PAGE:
In my Decorah Security novella, Chained, Isabella hides out at her father’s old ranch. And the hero’s there. Or is he? She thinks he died five years ago. Is his ghost haunting the ranch? Or is something else going on? Isabella and Matt were in love with each other, but neither of them could act on the attraction. Now she’s alone with his ghost, and all the sexual longing comes bubbling to the surface. But how can she have a relationship with him? And is there a way to “bring him back to life”?
At the beginning of your story you must give the reader some idea what these people look like. In fact, many romance writers spend a lot of time on physical description. I think it’s more important to have an interior picture of the main characters. What motivates them? What are their values? How do they react under stress? Don’t tell us. Illustrate these traits through their actions and reactions.
If your first chapter has the h/h interacting with secondary characters, don’t let the secondaries take over. The primary focus should be on the main characters. Also, in a romance, you probably want the first person the heroine interacts with to be the hero.
My own beginnings tend to be action scenes where something dangerous is happening usually to the hero or heroine. If I don’t think I can have a dynamic opening using the hero and or heroine, I might turn to a secondary character.
In my Decorah Security novel, Dark Moon, I start with a scene where a woman is being kidnapped. You don’t know much about her. But you know she’s in trouble. She’s not the heroine. She’s the victim that the hero and heroine are sent to rescue. But I started with her so the reader would understand the urgency and danger of the situation.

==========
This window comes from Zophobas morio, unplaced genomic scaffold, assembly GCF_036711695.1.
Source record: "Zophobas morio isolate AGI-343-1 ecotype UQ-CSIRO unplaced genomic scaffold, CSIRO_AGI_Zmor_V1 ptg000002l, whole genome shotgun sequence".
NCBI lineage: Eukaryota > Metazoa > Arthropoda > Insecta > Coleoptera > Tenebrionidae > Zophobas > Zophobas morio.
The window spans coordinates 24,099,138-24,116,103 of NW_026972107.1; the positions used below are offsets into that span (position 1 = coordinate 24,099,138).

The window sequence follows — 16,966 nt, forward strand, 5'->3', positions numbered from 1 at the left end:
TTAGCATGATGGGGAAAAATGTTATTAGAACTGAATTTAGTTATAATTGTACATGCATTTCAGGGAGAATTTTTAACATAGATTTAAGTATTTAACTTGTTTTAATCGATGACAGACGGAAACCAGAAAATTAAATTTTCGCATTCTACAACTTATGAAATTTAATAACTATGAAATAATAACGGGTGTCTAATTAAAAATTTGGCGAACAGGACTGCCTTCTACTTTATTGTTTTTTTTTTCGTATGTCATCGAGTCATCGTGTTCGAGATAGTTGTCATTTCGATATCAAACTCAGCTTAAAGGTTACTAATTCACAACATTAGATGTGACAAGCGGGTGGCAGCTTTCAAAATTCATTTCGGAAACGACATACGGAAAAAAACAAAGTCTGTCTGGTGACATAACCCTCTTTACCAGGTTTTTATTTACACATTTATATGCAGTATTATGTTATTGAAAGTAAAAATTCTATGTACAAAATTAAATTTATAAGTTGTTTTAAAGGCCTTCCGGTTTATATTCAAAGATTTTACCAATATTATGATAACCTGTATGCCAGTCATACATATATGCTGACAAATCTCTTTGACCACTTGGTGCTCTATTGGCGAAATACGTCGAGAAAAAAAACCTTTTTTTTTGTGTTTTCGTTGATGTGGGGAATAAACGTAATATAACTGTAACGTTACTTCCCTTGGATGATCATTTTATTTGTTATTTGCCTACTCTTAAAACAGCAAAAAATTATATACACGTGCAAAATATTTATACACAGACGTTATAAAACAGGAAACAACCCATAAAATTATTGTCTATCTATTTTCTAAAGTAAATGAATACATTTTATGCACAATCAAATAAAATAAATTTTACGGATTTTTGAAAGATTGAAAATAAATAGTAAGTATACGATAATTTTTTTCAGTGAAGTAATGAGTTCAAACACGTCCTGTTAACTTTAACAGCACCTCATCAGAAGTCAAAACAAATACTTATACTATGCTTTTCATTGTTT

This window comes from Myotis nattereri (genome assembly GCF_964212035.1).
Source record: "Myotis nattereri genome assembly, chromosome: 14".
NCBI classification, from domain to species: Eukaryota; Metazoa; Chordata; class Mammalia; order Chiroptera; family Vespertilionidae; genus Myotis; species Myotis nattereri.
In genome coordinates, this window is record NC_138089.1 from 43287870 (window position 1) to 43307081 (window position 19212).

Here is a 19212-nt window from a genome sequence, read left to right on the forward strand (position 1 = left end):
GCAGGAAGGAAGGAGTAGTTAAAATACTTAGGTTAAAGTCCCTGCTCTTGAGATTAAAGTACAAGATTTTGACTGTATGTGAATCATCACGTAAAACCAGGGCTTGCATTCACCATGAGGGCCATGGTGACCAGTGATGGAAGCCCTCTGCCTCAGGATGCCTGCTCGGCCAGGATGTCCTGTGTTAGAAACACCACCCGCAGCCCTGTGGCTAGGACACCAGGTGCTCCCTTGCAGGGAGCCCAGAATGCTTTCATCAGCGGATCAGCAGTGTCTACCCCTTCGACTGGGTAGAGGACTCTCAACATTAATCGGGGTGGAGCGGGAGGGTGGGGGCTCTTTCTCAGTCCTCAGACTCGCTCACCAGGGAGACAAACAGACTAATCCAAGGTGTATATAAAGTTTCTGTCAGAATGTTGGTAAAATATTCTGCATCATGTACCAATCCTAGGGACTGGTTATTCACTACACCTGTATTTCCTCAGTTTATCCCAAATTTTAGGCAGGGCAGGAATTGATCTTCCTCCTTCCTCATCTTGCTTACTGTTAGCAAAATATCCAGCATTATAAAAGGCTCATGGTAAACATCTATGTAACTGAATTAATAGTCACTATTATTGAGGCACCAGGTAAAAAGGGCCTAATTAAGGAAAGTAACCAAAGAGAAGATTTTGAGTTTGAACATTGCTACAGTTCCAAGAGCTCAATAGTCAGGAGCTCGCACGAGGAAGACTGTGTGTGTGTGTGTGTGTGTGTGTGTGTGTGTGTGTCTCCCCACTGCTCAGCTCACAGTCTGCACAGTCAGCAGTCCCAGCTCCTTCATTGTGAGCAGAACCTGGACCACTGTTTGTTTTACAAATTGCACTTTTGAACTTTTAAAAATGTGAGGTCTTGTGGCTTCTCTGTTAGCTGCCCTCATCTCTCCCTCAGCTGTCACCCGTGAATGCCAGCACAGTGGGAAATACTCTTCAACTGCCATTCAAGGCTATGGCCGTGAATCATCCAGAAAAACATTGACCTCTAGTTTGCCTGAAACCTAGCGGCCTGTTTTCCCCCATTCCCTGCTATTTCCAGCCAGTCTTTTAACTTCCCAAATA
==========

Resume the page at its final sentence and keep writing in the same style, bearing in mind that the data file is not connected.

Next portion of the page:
You could also give the villain the first scene. One of the most impressive examples of this is in The Key to Rebecca, by Ken Follett. It has that famous first line, “The last camel died at noon.” In the scene, a Nazi spy is sneaking into World War II Cairo across the desert, and he almost loses his life in the attempt. Almost, but not quite. He survives to give the hero and heroine big problems.
And, by the way, The Key to Rebecca is very much romantic suspense. When I was just getting into the field, I came across that book and read it. I loved it, and my reaction was, “that’s what I want to write.”
Let’s end with a warning. Don’t promise the reader something you’re not going to deliver. You can’t write a fantastic first scene that will have nothing to do with the rest of the book. (Like in those old James Bond movies where the opening was a set piece with no connection to the rest of the movie.) The initial action must tie into the narrative and start the character development that continues throughout the story along with your plot.
There’s so much to say on beginnings that I’ll continue the subject next time. And I’ll give a book, Solid as Steele, to one commenter. Some of you gave us examples of great beginning last time. We’d love to hear some more. Or tell us about a book where the hero or heroine starts off as unlikable but changes significantly as the story progresses.
Copyright © 2012 Ruth Glick